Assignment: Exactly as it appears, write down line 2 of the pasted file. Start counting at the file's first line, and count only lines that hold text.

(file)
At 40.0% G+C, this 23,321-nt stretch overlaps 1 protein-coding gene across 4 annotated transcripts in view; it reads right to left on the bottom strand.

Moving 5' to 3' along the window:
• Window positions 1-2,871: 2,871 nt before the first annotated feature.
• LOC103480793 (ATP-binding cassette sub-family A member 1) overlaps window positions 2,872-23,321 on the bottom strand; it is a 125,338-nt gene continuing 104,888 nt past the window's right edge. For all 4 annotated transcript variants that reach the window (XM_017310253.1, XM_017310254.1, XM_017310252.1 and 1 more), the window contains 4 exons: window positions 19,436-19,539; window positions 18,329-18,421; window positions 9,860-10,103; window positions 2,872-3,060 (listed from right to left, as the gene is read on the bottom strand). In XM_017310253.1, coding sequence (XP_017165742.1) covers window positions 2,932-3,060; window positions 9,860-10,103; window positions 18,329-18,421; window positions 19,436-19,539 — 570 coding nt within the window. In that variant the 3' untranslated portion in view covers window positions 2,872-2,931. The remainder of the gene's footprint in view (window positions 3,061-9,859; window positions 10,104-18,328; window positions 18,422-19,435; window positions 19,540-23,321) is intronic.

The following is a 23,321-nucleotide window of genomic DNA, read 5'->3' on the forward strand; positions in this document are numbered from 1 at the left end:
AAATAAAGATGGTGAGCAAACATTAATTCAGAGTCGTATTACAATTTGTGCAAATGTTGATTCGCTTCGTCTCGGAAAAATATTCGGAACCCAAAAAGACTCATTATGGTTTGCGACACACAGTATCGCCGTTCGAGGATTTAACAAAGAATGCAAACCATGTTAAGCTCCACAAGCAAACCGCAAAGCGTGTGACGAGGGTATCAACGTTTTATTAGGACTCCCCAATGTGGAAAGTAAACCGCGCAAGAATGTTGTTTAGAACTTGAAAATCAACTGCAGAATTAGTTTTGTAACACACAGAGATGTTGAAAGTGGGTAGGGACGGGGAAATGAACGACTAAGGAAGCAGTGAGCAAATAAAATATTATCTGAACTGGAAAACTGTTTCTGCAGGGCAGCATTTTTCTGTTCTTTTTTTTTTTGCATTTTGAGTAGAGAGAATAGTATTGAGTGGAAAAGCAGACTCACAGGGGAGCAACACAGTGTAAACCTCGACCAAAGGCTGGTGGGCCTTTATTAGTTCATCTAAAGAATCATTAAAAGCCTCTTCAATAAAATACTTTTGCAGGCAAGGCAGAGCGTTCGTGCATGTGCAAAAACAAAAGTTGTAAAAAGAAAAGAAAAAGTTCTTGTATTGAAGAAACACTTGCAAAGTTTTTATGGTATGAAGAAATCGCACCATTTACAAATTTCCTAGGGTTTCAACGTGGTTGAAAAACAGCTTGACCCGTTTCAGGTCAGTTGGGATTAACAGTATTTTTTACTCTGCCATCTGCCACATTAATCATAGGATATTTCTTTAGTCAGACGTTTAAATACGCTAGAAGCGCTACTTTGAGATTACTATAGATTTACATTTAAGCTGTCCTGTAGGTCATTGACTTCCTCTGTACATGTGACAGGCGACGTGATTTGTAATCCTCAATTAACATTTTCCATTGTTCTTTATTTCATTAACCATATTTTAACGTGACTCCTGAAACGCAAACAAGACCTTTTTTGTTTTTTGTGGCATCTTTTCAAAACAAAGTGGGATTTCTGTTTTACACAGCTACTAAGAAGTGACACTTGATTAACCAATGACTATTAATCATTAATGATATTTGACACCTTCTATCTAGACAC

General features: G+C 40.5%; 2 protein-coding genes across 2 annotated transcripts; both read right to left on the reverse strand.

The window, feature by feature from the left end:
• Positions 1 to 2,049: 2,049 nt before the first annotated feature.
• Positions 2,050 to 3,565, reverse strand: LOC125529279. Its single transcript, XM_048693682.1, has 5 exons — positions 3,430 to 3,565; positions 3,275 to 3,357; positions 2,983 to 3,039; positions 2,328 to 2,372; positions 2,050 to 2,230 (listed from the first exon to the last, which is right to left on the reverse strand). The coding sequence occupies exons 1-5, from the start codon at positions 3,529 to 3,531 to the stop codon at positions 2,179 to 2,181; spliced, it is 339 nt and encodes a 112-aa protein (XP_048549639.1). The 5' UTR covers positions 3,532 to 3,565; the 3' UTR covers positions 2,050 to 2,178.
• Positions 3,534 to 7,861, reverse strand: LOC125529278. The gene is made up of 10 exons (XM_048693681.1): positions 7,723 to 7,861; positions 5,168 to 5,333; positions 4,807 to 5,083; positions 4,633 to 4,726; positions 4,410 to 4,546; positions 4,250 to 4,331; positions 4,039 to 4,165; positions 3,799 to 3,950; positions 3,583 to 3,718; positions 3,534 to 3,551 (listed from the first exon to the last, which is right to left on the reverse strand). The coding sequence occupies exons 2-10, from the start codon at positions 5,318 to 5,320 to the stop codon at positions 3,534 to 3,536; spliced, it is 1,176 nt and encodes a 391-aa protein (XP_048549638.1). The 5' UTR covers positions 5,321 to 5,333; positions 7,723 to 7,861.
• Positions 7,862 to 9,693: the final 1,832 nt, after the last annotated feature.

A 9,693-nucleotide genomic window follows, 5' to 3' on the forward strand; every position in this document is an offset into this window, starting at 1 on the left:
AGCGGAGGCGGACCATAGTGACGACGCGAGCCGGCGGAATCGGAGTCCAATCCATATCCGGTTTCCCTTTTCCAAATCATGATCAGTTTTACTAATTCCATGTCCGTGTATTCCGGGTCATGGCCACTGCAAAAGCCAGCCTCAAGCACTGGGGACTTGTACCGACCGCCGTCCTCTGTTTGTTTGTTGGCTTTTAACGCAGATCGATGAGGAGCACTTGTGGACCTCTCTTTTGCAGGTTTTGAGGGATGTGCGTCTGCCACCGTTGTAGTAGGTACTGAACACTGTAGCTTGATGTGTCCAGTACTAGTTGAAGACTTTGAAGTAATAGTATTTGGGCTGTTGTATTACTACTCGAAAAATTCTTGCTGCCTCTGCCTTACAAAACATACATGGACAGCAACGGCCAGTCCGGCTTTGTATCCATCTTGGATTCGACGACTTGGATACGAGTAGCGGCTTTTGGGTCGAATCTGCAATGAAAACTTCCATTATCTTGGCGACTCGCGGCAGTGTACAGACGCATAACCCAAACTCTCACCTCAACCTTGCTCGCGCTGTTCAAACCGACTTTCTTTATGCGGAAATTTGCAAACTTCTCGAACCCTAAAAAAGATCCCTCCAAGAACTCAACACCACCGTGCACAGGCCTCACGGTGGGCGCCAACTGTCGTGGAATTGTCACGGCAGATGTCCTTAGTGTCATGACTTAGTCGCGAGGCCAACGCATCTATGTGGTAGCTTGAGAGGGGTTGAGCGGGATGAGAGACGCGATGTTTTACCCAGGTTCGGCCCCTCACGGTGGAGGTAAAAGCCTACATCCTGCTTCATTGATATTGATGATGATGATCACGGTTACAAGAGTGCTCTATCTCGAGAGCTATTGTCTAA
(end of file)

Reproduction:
Moving 5' to 3' along the window: